Crisis Phase (February 23, 2008-present):  Government police suppressed an anti-government protest in Newtown on February 23, 2008, resulting in the death of at least one individual.  At least 40 individuals were killed in anti-government protests in Douala and other cities on February 25-29, 2008.  Government police arrested more than 1,500 individuals.  On April 17, 2008, the National Assembly approved a constitutional amendment that would eliminate the presidential term limit.  On April 12, 2008, John Fru Ndi, leader of the opposition Social Democratic Front (SDF), called for a national day of mourning for those killed during the protests and to commemorate the “death of democracy” in Cameroon.  At least three government policemen were killed by militants in the Bakassi peninsula on June 10, 2008.  Government soldiers clashed with militants in the Bakassi peninsula on July 25, 2008, resulting in the deaths of one government soldier and ten militants.  Five individuals, including three government soldiers, were killed by militants near the Bakassi peninsula on November 17, 2010.  One individual was killed by militants in Douala on September 29, 2011.  President Paul Biya was re-elected for a sixth term with 78 percent of the vote on October 9, 2011.  The SDF claimed election fraud and asked the Supreme Court to nullify the results.  On October 21, 2011, the Supreme Court affirmed the results of the presidential election.  The African Union (AU) sent observers led by Ibrahim Boubacar Keita of Mali to monitor the presidential election.  The Commonwealth of Nations (CON) sent six observers led by Frederick A. Mitchell of the Bahamas to monitor the presidential election.  The Organisation Internationale de la Francophonie (OIF) sent observers to monitor the presidential election.  The Economic Community of Central African States (ECCAS) sent observers led by Victor Manuel Neto Correia to monitor the presidential election.  President Biya was inaugurated for a sixth term on November 3, 2011.  Cameroon’s first Senatorial elections were held on April 14, 2013, and the RDPC won 56 out of 70 elective seats in the Senate.  The African Union (AU) sent 35 observers led by Edem Kodjo of Togo to monitor the Senatorial elections from April 6 to April 19, 2013.  Legislative elections were held on September 30, 2013, and the Cameroon People’s Democratic Movement (Rassemblement Démocratique du Peuple Camerounais – RDPC) won 148 out of 180 seats in the National Assembly.  The Social Democratic Front (SDF) won 18 seats in the National Assembly.  The African Union (AU) sent observers led by Azizou El Hadj Issa of Benin to monitor the legislative elections.  The Commonwealth of Nations (CON) sent two observers and two staff members led by Irfan Abdool Rahman of Mauritius to monitor the legislative elections from September 23 to October 6, 2013.   The Organisation Internationale de la Francophonie (OIF) sent observers led by Pascal Couchepin of Switzerland to monitor the legislative elections.  Government troops clashed with gunmen that had attacked a village in eastern Cameroon on November 17, 2013, resulting in the deaths of five gunmen, one government soldier, and one villager.  Government troops clashed with Boko Haram militants near the town of Kousseri on June 1, 2014, resulting in the deaths of some 40 militants.  Government troops clashed with Boko Haram militants in the village of Wambache and one other village in northern Cameroon on June 26, 2014, resulting in the deaths of at least eight militants.  Government troops clashed with Boko Haram militants in the village of Balgaram on July 24, 2014, resulting in the deaths of two soldiers.  Boko Haram militants attacked at least two homes in the village of Kolofata on July 27, 2014, resulting in the kidnapping of the wife of Deputy Prime Minister Amadou Ali.  Seini Boukar Lamine, mayor of the village of Kolofata, and five members of his family were also kidnapped, and at least three individuals were killed in the attacks.  Government security forces rescued the wife of Deputy Prime Minister Amadou Ali from Boko Haram militants on July 29, 2014, resulting in the deaths of some 16 individuals.  Boko Haram militants attacked the village of Zigague in northern Cameroon on August 6, 2014, resulting in the deaths of ten individuals.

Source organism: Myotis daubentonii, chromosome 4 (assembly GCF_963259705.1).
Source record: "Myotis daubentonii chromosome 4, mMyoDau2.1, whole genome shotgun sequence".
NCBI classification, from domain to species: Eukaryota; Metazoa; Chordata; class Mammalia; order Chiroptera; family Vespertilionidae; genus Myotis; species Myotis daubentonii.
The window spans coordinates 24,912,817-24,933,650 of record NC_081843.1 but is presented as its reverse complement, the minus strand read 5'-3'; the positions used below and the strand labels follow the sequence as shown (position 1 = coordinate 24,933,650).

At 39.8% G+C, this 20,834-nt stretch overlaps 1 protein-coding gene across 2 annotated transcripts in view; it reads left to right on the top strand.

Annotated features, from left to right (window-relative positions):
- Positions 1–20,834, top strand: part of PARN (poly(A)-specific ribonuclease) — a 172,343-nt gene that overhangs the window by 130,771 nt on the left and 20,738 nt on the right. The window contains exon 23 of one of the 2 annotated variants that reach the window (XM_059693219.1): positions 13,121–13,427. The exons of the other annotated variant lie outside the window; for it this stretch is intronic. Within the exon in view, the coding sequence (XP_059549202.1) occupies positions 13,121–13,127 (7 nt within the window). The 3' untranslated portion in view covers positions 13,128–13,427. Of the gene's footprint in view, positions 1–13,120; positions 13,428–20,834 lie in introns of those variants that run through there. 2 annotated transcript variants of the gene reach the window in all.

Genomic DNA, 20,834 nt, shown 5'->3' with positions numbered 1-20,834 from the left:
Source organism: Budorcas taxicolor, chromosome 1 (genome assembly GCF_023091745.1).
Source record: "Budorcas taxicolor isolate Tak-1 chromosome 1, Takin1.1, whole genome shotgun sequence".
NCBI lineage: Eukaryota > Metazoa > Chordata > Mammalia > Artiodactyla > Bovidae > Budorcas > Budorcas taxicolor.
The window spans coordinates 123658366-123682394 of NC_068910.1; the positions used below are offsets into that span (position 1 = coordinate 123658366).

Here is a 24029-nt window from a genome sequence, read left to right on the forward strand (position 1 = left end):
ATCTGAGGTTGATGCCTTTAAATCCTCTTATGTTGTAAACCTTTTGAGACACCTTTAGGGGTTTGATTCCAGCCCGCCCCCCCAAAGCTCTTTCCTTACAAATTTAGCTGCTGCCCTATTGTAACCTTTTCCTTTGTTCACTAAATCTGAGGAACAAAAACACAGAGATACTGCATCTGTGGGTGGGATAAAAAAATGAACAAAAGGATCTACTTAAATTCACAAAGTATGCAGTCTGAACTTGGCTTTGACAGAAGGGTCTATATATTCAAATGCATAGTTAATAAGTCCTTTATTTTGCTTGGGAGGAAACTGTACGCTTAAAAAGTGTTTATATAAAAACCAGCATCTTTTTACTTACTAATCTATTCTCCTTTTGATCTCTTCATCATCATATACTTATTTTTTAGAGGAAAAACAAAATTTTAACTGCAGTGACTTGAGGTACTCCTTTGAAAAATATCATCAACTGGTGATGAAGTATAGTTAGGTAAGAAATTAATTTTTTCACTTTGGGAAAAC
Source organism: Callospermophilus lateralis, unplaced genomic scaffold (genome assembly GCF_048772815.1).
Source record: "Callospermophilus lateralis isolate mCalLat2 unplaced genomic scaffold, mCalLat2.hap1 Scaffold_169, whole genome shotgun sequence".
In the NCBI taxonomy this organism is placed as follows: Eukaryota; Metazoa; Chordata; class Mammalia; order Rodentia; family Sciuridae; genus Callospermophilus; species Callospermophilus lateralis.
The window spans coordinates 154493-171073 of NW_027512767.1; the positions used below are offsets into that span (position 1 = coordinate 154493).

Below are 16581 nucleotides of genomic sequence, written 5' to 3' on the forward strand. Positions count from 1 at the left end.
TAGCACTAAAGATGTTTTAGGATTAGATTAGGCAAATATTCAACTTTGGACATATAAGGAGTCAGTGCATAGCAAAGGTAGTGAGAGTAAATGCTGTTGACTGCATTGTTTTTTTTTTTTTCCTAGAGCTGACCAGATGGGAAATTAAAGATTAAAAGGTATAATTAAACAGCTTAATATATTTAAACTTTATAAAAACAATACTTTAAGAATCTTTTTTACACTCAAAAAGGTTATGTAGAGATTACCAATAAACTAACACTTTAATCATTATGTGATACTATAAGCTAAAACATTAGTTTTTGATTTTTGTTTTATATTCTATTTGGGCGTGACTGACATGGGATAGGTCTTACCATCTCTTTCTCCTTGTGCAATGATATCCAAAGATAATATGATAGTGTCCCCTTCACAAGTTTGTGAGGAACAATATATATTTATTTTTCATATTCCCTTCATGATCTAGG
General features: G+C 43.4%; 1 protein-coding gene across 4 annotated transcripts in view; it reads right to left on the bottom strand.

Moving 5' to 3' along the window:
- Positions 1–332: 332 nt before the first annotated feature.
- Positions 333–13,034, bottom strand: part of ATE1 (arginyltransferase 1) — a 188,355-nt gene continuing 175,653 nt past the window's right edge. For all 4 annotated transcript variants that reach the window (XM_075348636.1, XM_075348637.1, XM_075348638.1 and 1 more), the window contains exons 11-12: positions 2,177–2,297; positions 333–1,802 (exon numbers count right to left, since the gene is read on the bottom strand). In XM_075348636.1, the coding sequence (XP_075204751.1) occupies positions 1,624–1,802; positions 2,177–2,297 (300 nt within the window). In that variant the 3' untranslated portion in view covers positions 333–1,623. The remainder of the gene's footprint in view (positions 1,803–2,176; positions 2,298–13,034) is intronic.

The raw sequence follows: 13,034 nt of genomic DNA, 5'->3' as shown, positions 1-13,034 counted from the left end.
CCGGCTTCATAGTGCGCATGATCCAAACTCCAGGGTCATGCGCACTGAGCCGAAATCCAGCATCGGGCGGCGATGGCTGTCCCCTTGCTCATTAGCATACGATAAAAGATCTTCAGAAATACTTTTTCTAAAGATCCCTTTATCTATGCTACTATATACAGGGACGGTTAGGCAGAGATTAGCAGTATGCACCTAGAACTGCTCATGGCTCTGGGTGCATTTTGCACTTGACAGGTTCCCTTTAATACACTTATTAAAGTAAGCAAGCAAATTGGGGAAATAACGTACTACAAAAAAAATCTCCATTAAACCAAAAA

[Sources: Africa Diary, May 27-June 2, 1984, August 19-25, 1984, September 2-8, 1984, September 9-15, 1984, October 14-20, 1984; Africa Research Bulletin (ARB), April 1-30, 1975, April 1-30, 1980, June 1-30, 1983, April 1-30, 1984, May 1-31, 1984, December 15, 1987, May 15, 1988; African Union (AU) press release, April 5, 2013; Agence France Press (AFP), February 25, 2008 ; Banks and Muller, 1998, 146-153; Beigbeder, 1994, 282; British Broadcasting Corporation (BBC) December 8, 1997, October 1, 2001, June 23, 2002, July 1, 2002, July 4, 2002, October 1, 2002, October 15, 2004, October 25, 2004, July 24, 2007, November 14, 2007, November 15, 2007, January 2, 2008, February 28, 2008, February 29, 2008, April 21, 2008, June 10, 2008, July 25, 2008, November 17, 2010, September 29, 2011, October 10, 2011, November 3, 2011, July 27, 2014, July 30, 2014; Commonwealth of Nations (CON) press release, May 7, 1997, October 2, 1997, June 19, 2002, September 1, 2004, October 21, 2004; Commonwealth of Nations (CON) report, October 21, 2004; Degenhardt, 1988, 37-38; Facts on File, January 14-20, 1971; Foreign Broadcast Information Service (FBIS), December 31, 1991, January 26, 1996, February 1, 1996, March 4, 1996; Jessup, 1998, 105-106; Keesing’s Record of World Events, January 16-23, 1971, June 4-10, 1973, May 5-11, 1975, June 20, 1980, April 1984, September 1984, July 1988, May 1990, May 1991, October 1991, March 1992, October 1992, November 1992, September 1996, May 1997, October 1997, December 1997; Langer, 1972, 1268; New York Times (NYT), October 14, 1997, February 28, 2008, October 17, 2011, October 21, 2011, July 28, 2014; Reuters, March 5, 2008, April 29, 2013, October 17, 2013, November 17, 2013, June 1, 2014, June 26, 2014, July 27, 2014, July 29, 2014, August 6, 2014; Voice of America (VOA), October 15, 2011.]

 

Selected Bibliography

Konings, Piet and Francis B. Nyamnjoii. 1997. “The Anglophone Problem in Cameroon,” The Journal of Modern African Studies, vol. 35 (2), pp. 207-229.